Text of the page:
Arab Bloggers Meeting: The Unconference

Okay, so in my last post I promised more from there, but the flaky internet connection, the awesomeness of people in Beirut, and my ever changing mood all conspired to make that impossible. I actually hardly opened my laptop during the last two days of the meeting. I’m back to Riyadh but since I promised more, here’s a quick recap of what happened…

On the third day there was two presentations, the first by Mohammed Basheer, and the second by the Drima.

Basheer talked about AljazeeraTalk project, and it was good to learn what they have been up to since the first time I heard of them when I was in Doha back in 2006. However, Basheer had a tough time trying to explain the tangled relationship between the project and Aljazeera news channel. Basheer said the project, despite its name and logo, is not affiliated to Aljazeera, but they receive support from the channel in the form of training to their editors and other means. How does that affect their independence and neutrality? I’m yet to hear a convincing answer to that question. AljazeeraTalk is an interesting project, but they need to answer such tough questions if they want to be taken more seriously.

Later on, Drima talked about SEO and how bloggers, aka “my beebull,” can use its different techniques to increase their influence and extend their reach. Of course there was a debate on how effective such techniques are and if there were simply “tricks to game Google.” Drima admitted that Google is fighting this because they want to keep their search results relevant, but he said it’s a cat and mouse game that we should be playing in order to voice our opinions and make them accessible to more people.

Although most attendees of the meeting were bloggers (it’s the Arab Bloggers Meeting, after all), it was also good to hear from non-bloggers in this event. Gamal Eid, a lawyer and head of the Arabic Network for Human Rights Information, gave a presentation about the legal support for bloggers. He demonstrated some examples of different cases they have worked on, and explained their approach in dealing with cases where bloggers are involved, especially when they get arrested by their governments.

As for the other presentation on the fourth day, it was given by Jacob Applbaum aka Ya3qoub. The talk focused on circumvention tools, which something Jacob knows a great deal about from his work on the Tor Project. It turns out that the Tor Project website is blocked in Saudi Arabia, but hey, you’re not gonna let them win this, are you? You can still use Tor by installing this Firefox extensions. To use the Torbutton extension mentioned here you need to install Tor first. As I said the website is blocked here, but you can still get Tor by sending an email to:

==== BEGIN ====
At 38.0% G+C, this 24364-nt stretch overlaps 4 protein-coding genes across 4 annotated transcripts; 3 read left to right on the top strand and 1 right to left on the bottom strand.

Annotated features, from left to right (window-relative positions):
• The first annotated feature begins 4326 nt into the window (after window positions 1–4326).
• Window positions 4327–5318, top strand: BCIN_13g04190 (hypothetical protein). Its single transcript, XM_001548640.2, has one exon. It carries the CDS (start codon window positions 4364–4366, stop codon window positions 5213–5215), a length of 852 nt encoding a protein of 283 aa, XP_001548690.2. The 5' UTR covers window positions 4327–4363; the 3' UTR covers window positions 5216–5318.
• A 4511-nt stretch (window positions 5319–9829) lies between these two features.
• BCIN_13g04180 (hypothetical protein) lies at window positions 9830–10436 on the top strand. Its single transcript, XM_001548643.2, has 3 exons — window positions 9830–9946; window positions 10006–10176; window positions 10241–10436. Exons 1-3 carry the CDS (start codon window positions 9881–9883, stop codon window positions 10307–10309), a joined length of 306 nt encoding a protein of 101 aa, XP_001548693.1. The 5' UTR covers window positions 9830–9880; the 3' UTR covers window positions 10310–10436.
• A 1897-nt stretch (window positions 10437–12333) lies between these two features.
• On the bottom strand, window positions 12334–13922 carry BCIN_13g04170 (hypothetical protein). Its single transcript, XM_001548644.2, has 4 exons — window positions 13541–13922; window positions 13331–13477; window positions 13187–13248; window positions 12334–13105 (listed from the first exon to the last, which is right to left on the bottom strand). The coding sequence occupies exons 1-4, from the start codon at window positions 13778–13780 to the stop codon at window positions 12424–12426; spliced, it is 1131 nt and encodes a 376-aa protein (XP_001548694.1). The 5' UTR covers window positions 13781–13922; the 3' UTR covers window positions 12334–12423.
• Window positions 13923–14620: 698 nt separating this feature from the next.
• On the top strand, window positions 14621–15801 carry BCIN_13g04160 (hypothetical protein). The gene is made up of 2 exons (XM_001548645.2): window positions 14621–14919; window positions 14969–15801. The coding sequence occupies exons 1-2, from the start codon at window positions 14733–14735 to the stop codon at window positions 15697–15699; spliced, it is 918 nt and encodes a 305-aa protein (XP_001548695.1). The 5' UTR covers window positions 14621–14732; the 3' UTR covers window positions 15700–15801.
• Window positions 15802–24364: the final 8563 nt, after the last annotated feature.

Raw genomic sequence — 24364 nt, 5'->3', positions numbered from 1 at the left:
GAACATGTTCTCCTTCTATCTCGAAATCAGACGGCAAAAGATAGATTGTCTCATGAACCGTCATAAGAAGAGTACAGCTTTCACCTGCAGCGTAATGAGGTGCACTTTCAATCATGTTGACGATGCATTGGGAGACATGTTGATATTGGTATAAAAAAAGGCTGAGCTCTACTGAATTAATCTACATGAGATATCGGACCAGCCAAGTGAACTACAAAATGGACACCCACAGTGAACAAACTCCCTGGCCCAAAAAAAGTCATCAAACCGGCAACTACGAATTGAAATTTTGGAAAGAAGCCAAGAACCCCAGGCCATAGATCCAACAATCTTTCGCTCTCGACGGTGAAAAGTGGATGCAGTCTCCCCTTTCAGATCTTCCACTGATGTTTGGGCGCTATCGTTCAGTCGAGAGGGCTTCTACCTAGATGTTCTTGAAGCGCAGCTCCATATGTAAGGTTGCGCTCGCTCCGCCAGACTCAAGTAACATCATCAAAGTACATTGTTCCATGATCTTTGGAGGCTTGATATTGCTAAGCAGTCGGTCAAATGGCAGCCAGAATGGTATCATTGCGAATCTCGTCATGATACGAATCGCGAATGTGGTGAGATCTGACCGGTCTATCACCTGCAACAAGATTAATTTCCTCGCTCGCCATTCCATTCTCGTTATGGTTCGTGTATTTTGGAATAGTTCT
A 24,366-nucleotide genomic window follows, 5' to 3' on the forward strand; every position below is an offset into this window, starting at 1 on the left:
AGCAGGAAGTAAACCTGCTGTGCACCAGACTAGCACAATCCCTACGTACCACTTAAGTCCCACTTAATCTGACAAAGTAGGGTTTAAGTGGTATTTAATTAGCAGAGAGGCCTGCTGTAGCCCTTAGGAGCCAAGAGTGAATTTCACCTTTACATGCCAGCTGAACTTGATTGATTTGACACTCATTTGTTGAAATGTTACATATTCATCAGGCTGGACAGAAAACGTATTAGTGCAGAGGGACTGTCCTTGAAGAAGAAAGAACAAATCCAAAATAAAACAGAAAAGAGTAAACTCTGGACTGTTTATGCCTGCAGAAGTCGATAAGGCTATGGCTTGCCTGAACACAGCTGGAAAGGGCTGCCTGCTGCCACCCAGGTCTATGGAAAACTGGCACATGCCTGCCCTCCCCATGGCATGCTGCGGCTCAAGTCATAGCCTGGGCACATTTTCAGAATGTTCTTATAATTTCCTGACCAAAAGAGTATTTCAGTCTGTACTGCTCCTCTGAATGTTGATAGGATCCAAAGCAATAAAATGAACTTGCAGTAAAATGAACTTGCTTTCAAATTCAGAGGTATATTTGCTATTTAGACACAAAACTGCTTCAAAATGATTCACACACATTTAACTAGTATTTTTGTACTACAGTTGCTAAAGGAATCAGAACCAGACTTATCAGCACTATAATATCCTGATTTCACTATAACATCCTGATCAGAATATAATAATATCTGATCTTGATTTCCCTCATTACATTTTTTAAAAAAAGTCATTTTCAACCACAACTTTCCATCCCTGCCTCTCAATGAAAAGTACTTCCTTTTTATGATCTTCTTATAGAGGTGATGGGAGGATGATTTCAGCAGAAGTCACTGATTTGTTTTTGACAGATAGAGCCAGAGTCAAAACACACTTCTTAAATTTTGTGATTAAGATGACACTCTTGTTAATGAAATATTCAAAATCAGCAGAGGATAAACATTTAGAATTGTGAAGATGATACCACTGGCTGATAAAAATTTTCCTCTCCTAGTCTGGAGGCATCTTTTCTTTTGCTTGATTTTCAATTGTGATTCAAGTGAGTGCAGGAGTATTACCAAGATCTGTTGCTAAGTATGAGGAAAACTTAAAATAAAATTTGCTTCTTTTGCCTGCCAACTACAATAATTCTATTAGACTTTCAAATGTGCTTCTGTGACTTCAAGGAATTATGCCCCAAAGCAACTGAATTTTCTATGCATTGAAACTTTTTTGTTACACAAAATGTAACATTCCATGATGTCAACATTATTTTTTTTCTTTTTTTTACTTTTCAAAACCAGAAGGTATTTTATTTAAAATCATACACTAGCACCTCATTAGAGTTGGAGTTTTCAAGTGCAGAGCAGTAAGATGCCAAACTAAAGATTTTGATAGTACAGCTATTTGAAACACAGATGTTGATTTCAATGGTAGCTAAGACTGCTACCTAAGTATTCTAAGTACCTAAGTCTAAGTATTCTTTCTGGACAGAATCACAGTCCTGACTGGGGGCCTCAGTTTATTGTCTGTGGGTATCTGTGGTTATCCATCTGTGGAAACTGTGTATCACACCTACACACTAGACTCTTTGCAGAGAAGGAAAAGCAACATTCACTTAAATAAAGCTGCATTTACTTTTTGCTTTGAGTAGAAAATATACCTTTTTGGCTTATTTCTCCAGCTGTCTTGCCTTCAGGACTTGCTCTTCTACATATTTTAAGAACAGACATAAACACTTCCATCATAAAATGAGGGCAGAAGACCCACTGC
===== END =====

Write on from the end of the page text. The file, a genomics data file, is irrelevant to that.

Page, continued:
The fifth day of the meeting also had two presentations. First, Ramsey Tesdell of talked about the new media ecosystem and what they have learned from their experiment in Jordan. It was also good to learn of another promising new media experiment under the same name from Lebanon. Ahmad Gharbiea gave the last the presentation in the event and it focused on Creative Commons and how Arab bloggers should deal with licensing issues.

Keep in mind that these presentations were just part of the five-day event. The bigger part of the event was made up of many, many concurrent workshops on many different things and given by many people. Anyone who has an experience that she would like to share with others was welcome to stand up and say: “hey, my name is X and I would like to talk about this!” The meeting mostly took the barcamp format, which made it really fluid and informal. People were free to choose which workshops to attend, and some of the popular workshops had to be repeated or extended.

At the end of the meeting, the organizers invited those who spoke and gave workshops to stand up and the scene was just so inspiring, refreshing, and amazing: the great majority of people in the room was standing up, which means they didn’t only come here to listen, but also to share their knowledge with others. Usually in conferences, you have a handful of speakers and hundreds of silent attendees. This was not the case here. The Arab Bloggers Meeting was an Uncoference, and a great one at that.

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